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Denialism Article Creates Controversy for Italian Medical Journal

February 10, 2012

A member of the Italian Journal of Anatomy and Embryology editorial board recently stepped down in protest of a paper that was published in the journal's December 2011 issue. The paper claims that there is no link between HIV and AIDS, and was published with only two peer reviews, one from the journal's own editor-in-chief.

According to Nature magazine, Klaudia Brix, a cell biologist at Jacobs University in Bremen, Germany, left "because she felt that it was important for a journal to function within its scientific 'scope.'"

The piece, written under the direction of longtime AIDS denialist Peter Duesberg, questioned the validity of deaths in South Africa due to AIDS and whether AIDS medications actually improved the health of people living with HIV.

Nature reported that six of the paper's nine authors are on the board of the denialist group Rethinking AIDS.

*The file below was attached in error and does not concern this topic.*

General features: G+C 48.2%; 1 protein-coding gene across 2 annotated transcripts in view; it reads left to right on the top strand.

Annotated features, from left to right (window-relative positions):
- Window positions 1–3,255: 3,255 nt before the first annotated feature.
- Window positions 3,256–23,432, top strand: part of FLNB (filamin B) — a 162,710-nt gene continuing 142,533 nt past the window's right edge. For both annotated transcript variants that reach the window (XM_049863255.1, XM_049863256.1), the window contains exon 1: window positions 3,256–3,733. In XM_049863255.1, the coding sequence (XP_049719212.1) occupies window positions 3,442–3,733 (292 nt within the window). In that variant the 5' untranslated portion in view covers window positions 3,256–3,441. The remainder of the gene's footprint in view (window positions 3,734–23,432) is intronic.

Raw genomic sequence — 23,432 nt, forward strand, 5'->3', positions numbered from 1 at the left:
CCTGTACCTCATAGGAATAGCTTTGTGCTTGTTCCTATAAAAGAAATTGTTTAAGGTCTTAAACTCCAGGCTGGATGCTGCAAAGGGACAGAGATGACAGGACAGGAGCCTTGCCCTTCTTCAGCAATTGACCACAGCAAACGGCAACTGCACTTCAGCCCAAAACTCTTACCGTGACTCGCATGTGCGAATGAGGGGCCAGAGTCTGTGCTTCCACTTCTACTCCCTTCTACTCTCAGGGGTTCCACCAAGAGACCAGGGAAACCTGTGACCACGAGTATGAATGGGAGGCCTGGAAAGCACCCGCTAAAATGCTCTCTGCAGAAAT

The paper is a reworked version of one published in the journal Medical Hypotheses in 2009, which at that time did not use peer review. Following a storm of protest, publisher Elsevier sent the paper to five external reviewers, and it was unanimously rejected. Elsevier permanently withdrew the paper on grounds of quality and concern for public health.

This version, like the original, attempts to challenge estimates of HIV-AIDS death-tolls in South Africa put forward in a study led by AIDS epidemiologist Max Essex of the Harvard School of Public Health in Boston, Massachusetts, and questions the effectiveness of antiretroviral (ARV) drugs. "There is no evidence for a new fatal HIV-AIDS epidemic in Africa," write the authors. "We deduce ... that HIV is not a new killer virus," they add, and propose a "reevaluation of the HIV-AIDS hypothesis".

But AIDS researchers consulted by Nature say that the new paper uses the same arguments and data as the original version. Both papers, in their view, use flawed methods and selective evidence, they say. Given the body of available evidence, it is "ridiculous" to deny the link between HIV and AIDS, says Essex.

Brix is not the only board member to have issues with the paper. Hanne Mikkelsen, associate professor of molecular medicine at the University of Copenhagen, Denmark, says she is also considering stepping down.

Kellee Terrell is the former news editor for and

Follow Kellee on Twitter: @kelleent.

Copyright © 2012 Remedy Health Media, LLC. All rights reserved.

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This article was provided by TheBody.
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